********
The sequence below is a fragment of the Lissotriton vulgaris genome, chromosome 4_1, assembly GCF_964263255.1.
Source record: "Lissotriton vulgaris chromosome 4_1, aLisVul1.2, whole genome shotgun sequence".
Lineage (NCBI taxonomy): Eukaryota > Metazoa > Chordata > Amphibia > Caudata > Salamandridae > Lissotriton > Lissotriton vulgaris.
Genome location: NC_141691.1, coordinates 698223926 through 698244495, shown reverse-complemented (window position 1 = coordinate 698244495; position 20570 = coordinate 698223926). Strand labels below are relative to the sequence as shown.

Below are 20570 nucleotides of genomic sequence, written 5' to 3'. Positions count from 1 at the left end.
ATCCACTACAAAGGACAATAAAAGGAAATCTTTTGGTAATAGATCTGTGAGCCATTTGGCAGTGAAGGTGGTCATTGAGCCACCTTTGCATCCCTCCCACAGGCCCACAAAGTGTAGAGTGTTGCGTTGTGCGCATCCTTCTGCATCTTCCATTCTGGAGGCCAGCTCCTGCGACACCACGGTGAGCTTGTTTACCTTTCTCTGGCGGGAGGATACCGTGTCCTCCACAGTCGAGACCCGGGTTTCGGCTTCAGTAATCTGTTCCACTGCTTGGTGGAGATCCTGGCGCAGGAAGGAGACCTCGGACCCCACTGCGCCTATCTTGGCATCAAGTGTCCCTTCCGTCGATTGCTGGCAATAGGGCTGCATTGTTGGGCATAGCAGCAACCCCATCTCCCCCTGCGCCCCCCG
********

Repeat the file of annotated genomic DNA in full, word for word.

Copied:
The sequence below is a fragment of the Lissotriton vulgaris genome, chromosome 4_1, assembly GCF_964263255.1.
Source record: "Lissotriton vulgaris chromosome 4_1, aLisVul1.2, whole genome shotgun sequence".
Lineage (NCBI taxonomy): Eukaryota > Metazoa > Chordata > Amphibia > Caudata > Salamandridae > Lissotriton > Lissotriton vulgaris.
Genome location: NC_141691.1, coordinates 698223926 through 698244495, shown reverse-complemented (window position 1 = coordinate 698244495; position 20570 = coordinate 698223926). Strand labels below are relative to the sequence as shown.

Below are 20570 nucleotides of genomic sequence, written 5' to 3'. Positions count from 1 at the left end.
ATCCACTACAAAGGACAATAAAAGGAAATCTTTTGGTAATAGATCTGTGAGCCATTTGGCAGTGAAGGTGGTCATTGAGCCACCTTTGCATCCCTCCCACAGGCCCACAAAGTGTAGAGTGTTGCGTTGTGCGCATCCTTCTGCATCTTCCATTCTGGAGGCCAGCTCCTGCGACACCACGGTGAGCTTGTTTACCTTTCTCTGGCGGGAGGATACCGTGTCCTCCACAGTCGAGACCCGGGTTTCGGCTTCAGTAATCTGTTCCACTGCTTGGTGGAGATCCTGGCGCAGGAAGGAGACCTCGGACCCCACTGCGCCTATCTTGGCATCAAGTGTCCCTTCCGTCGATTGCTGGCAATAGGGCTGCATTGTTGGGCATAGCAGCAACCCCATCTCCCCCTGCGCCCCCCG